Brain scientists call our recall of sounds echoic memory, and it lasts for only a handful of seconds. It turns out that if a statement takes less than three seconds to say to yourself or say out loud, it is significantly easier to recall and use. Any time you craft an idea that you want people to remember easily, if the idea can be said out loud in under three seconds, the chances of usage go up dramatically.

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Optimization Techniques and Problem Analysis for Managers

Optimization is one of the most basic subjects in management and economics. Dynamic programming and Control Problem are powerful tools in related problem analysis. In management and economic problems in which variables are continuous functions of time, the optimization techniques are used. Managers need to know differential and partial differential equations in order to apply these tools.

Multistate Decision Making and its Limits

Dynamic programming can be regarded as a continuous aspect of Multistate Decision Making which, we also face this subject in management. Let assume that a firm engages in transforming a certain substance from an initial state A (raw material state) into terminal state Z (finished product state), through a five-stage production process. In every state, the firm faces the problem of choosing among several possible alternative sub-processes, each entailing a specific cost. In this case, what is the best path?

Continued here

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Employer-Unions’ Strategic and Systems Approach to Human Resources

Employer-Unions’ Strategic and Systems Approach to Human Resources

Unions, like other organizations, operate in an environment of change. To be effective, and in some cases to even survive, labor organizations need to make wise strategic choices and then effectively implement the strategies chosen. And they must do this simultaneously in a number of different areas, including organizing, collective bargaining, contract administration, and political action.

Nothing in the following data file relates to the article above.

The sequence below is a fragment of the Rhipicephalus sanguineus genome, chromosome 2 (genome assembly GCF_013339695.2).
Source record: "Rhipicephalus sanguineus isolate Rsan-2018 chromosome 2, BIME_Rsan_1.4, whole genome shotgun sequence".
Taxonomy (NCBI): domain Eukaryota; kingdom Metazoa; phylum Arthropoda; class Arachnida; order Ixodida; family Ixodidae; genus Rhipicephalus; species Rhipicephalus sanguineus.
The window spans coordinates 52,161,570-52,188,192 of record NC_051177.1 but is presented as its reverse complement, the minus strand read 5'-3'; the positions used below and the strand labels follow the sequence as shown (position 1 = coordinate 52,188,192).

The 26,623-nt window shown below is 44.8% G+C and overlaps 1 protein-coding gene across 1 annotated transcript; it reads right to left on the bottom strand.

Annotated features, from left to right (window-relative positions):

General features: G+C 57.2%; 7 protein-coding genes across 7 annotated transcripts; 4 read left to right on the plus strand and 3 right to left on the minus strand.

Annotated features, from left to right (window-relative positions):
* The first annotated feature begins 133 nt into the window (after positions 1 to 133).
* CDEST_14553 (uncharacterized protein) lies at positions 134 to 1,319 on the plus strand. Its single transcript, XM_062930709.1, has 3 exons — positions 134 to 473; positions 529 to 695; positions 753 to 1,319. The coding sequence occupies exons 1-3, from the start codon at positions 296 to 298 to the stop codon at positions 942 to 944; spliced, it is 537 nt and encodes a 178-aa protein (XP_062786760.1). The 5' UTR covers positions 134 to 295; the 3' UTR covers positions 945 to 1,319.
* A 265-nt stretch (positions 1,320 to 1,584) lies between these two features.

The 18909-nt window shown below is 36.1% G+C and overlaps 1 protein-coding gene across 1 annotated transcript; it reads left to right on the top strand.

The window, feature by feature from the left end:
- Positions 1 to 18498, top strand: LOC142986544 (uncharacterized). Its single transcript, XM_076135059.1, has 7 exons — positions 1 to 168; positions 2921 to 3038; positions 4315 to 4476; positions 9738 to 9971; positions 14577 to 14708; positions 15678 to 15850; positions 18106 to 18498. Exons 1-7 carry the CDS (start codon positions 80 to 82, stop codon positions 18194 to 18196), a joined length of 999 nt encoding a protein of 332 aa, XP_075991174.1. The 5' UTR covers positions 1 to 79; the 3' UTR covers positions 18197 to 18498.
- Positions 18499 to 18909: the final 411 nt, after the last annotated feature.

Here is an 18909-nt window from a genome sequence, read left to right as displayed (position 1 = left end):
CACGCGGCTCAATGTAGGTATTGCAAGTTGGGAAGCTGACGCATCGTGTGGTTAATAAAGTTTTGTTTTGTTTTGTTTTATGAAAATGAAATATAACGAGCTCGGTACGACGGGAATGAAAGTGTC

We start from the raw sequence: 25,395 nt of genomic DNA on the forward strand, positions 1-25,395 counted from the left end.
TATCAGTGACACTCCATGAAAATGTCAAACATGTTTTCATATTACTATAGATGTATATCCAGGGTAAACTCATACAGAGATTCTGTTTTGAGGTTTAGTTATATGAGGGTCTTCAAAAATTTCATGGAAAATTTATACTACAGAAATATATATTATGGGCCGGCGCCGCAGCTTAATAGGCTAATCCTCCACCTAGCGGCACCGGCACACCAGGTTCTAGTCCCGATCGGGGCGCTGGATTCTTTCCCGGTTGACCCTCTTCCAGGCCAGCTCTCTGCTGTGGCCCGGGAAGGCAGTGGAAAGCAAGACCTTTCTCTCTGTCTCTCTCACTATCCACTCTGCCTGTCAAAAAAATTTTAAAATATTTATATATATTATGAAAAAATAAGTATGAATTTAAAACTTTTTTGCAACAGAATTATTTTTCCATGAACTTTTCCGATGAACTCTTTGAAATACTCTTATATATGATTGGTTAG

Central to successful decision-making and policy implementation in all of the above endeavors are the employees of the union. While the term employer-union might sound contradictory to some, it has great meaning to thousands of people who are on the payrolls of labor organizations.

Research shows that “a steady increase in unions’ adoption of more formal personnel policies, budget practices, strategic planning processes, and efforts to evaluate planned activities over the 20-year period studied. They also indicate that unions increasingly recruit individuals meeting collegetechnical, and professional qualifications. Taken together, the results suggest a recognition on the part of many unions that adapting their internal administrative practices to the new realities they face is a fundamental and a necessary part of any effort at organizational renewal.” SeeAdvances in Industrial and Labor Relations, Chapter 7, Adapting Union Administrative Practices to New Realities, Paul Whitehead, Paul F. Clark, Lois S. Gray (2017)

What is Labor Union Theory of Management?

Generally, particularly in unionized workplaces, command-and-control style of management is highly problematic. So, what is the best alliterative?

It is essential for labor unions to model best management practices. “If managing is working with and through people to get things done, then unionists need to become good managers. But ask nearly anyone in the labor movement how well unions manage staff and you will probably get mostly negative answers — once they stop coughing nervously.” Ken A. Margolies (2012, August). Managing Union Management. Cornell University School of Industrial and Labor Relations.

Human Resources Strategy for Labor Unions

If you are a unionist and wondering about the need for strategic human resources professionals in managing your labor union then you have missed the advancement of human resources from mundane administrative functions to strategic partnership within the past twenty years, particularly in the field of labor union management. See, Ken A. Margolies (2011)Human Resource Strategy for Labor Unions: Oxymoron, Chimera or Contributor to Revival, Cornell University School of Industrial and Labor Relations. (“In many unions the notion that they need an HR strategy or even that there is such a thing is unknown or shunned. However, some unions are seeking new ways to manage staff as they develop strategies to respond to the crisis in the labor movement.“) Mr. Margolies stresses that “unions are in great need of more effective HR strategies with a systems approach.” Facing existential crisis, labor unions can’t continue management as usual. They need to improve “in the area of staff accountability and development; union officials generally resist embracing their management responsibilitiestraining for managers within unions is rare; and internal union politics play a significant complicating role in all aspects of HR within unions.” Ken A. Margolies (2011).

How Can Unions Develop and Implement Such HR Strategies?